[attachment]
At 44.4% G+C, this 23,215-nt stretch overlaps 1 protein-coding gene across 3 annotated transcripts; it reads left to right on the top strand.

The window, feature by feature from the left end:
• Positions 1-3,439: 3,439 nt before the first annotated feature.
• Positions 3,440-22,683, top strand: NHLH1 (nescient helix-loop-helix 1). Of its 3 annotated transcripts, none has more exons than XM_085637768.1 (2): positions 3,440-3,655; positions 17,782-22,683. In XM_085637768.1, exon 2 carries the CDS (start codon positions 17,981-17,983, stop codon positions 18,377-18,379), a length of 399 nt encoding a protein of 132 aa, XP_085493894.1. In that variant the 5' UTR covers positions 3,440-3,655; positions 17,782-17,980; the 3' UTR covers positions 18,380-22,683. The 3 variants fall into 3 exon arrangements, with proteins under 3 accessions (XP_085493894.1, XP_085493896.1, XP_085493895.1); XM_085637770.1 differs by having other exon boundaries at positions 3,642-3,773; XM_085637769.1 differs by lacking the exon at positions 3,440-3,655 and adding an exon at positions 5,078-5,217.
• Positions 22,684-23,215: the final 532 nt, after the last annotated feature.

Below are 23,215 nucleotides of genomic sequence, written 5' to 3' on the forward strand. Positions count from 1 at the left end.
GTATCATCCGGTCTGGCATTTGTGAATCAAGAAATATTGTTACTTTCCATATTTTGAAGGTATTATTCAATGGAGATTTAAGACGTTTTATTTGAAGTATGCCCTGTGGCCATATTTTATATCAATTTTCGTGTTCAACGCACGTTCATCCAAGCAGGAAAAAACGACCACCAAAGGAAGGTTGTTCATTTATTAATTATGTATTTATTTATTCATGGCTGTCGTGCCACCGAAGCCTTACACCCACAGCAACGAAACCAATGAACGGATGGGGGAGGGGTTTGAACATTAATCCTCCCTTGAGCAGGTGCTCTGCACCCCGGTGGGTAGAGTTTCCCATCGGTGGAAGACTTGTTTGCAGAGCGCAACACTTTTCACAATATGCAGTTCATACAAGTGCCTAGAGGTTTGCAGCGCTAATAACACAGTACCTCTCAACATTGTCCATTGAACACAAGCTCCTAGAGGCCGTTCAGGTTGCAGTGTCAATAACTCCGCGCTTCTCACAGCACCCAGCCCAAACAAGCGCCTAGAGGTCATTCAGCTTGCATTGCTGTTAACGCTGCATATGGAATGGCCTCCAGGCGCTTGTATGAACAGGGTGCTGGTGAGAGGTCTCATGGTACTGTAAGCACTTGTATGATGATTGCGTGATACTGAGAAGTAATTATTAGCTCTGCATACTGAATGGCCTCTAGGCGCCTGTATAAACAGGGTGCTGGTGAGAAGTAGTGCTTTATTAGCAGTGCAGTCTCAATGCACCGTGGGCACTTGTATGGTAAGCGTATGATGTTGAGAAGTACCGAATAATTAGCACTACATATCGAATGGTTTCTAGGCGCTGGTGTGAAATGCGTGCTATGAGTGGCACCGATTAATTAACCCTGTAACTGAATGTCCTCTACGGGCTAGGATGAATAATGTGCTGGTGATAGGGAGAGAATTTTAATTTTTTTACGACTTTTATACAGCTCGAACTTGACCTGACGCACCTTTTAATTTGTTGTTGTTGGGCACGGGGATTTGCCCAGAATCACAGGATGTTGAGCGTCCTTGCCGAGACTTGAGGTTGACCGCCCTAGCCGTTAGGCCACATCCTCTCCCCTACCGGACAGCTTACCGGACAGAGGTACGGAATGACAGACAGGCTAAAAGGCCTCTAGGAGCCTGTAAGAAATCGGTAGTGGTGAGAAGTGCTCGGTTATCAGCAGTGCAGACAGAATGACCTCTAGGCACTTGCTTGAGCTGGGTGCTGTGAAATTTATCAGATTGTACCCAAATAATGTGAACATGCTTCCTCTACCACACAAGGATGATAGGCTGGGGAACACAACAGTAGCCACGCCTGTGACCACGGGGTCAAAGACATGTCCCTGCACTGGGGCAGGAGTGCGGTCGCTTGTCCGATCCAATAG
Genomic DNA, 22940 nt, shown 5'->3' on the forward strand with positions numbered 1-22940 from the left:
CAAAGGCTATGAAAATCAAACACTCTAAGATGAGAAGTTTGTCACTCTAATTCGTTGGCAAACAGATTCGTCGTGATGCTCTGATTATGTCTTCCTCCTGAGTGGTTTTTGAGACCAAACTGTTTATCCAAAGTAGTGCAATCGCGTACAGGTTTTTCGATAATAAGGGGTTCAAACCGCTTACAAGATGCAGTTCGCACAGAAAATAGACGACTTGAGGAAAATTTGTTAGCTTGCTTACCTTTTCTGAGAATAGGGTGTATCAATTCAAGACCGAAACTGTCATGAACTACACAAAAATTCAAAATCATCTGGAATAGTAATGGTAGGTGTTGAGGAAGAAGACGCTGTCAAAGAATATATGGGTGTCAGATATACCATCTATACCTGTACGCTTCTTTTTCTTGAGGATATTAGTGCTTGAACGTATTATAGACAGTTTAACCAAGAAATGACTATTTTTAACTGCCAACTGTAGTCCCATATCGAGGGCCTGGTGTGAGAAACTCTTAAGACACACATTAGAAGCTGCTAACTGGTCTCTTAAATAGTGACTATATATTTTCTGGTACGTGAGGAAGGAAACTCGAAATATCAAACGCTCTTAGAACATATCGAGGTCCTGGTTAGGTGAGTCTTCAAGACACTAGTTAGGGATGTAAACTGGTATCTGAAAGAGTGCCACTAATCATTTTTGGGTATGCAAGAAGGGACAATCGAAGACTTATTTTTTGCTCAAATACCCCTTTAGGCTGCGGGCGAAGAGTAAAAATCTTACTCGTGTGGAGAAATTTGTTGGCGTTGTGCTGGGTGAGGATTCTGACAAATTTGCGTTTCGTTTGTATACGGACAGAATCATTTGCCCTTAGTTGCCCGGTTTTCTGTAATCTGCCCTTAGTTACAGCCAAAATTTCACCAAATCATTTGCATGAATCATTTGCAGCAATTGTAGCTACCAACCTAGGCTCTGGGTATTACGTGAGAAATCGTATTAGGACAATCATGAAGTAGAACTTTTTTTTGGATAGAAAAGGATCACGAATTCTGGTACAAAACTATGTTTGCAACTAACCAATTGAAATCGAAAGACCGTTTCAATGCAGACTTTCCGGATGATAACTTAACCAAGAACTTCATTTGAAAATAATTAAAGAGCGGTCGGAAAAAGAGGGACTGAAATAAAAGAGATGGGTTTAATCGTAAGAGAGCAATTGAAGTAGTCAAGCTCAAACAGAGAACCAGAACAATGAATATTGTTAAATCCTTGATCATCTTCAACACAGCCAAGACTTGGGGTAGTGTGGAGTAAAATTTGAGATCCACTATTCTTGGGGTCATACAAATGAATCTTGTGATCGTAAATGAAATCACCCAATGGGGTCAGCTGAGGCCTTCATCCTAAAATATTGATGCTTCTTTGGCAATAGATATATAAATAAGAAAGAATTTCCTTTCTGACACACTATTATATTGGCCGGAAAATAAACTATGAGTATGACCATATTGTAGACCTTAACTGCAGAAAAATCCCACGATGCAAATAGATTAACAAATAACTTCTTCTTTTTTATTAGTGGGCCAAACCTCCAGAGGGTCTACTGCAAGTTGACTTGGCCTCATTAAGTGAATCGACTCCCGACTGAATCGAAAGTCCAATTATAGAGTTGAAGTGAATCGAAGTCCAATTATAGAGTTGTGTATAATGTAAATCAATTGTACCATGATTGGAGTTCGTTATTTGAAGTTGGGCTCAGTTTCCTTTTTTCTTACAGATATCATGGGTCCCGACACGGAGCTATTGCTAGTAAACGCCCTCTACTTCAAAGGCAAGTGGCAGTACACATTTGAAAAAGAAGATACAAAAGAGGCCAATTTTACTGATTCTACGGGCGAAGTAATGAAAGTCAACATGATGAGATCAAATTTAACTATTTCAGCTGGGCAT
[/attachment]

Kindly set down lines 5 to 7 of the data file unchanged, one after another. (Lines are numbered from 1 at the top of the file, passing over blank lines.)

• Positions 22,684-23,215: the final 532 nt, after the last annotated feature.

Below are 23,215 nucleotides of genomic sequence, written 5' to 3' on the forward strand. Positions count from 1 at the left end.
GTATCATCCGGTCTGGCATTTGTGAATCAAGAAATATTGTTACTTTCCATATTTTGAAGGTATTATTCAATGGAGATTTAAGACGTTTTATTTGAAGTATGCCCTGTGGCCATATTTTATATCAATTTTCGTGTTCAACGCACGTTCATCCAAGCAGGAAAAAACGACCACCAAAGGAAGGTTGTTCATTTATTAATTATGTATTTATTTATTCATGGCTGTCGTGCCACCGAAGCCTTACACCCACAGCAACGAAACCAATGAACGGATGGGGGAGGGGTTTGAACATTAATCCTCCCTTGAGCAGGTGCTCTGCACCCCGGTGGGTAGAGTTTCCCATCGGTGGAAGACTTGTTTGCAGAGCGCAACACTTTTCACAATATGCAGTTCATACAAGTGCCTAGAGGTTTGCAGCGCTAATAACACAGTACCTCTCAACATTGTCCATTGAACACAAGCTCCTAGAGGCCGTTCAGGTTGCAGTGTCAATAACTCCGCGCTTCTCACAGCACCCAGCCCAAACAAGCGCCTAGAGGTCATTCAGCTTGCATTGCTGTTAACGCTGCATATGGAATGGCCTCCAGGCGCTTGTATGAACAGGGTGCTGGTGAGAGGTCTCATGGTACTGTAAGCACTTGTATGATGATTGCGTGATACTGAGAAGTAATTATTAGCTCTGCATACTGAATGGCCTCTAGGCGCCTGTATAAACAGGGTGCTGGTGAGAAGTAGTGCTTTATTAGCAGTGCAGTCTCAATGCACCGTGGGCACTTGTATGGTAAGCGTATGATGTTGAGAAGTACCGAATAATTAGCACTACATATCGAATGGTTTCTAGGCGCTGGTGTGAAATGCGTGCTATGAGTGGCACCGATTAATTAACCCTGTAACTGAATGTCCTCTACGGGCTAGGATGAATAATGTGCTGGTGATAGGGAGAGAATTTTAATTTTTTTACGACTTTTATACAGCTCGAACTTGACCTGACGCACCTTTTAATTTGTTGTTGTTGGGCACGGGGATTTGCCCAGAATCACAGGATGTTGAGCGTCCTTGCCGAGACTTGAGGTTGACCGCCCTAGCCGTTAGGCCACATCCTCTCCCCTACCGGACAGCTTACCGGACAGAGGTACGGAATGACAGACAGGCTAAAAGGCCTCTAGGAGCCTGTAAGAAATCGGTAGTGGTGAGAAGTGCTCGGTTATCAGCAGTGCAGACAGAATGACCTCTAGGCACTTGCTTGAGCTGGGTGCTGTGAAATTTATCAGATTGTACCCAAATAATGTGAACATGCTTCCTCTACCACACAAGGATGATAGGCTGGGGAACACAACAGTAGCCACGCCTGTGACCACGGGGTCAAAGACATGTCCCTGCACTGGGGCAGGAGTGCGGTCGCTTGTCCGATCCAATAG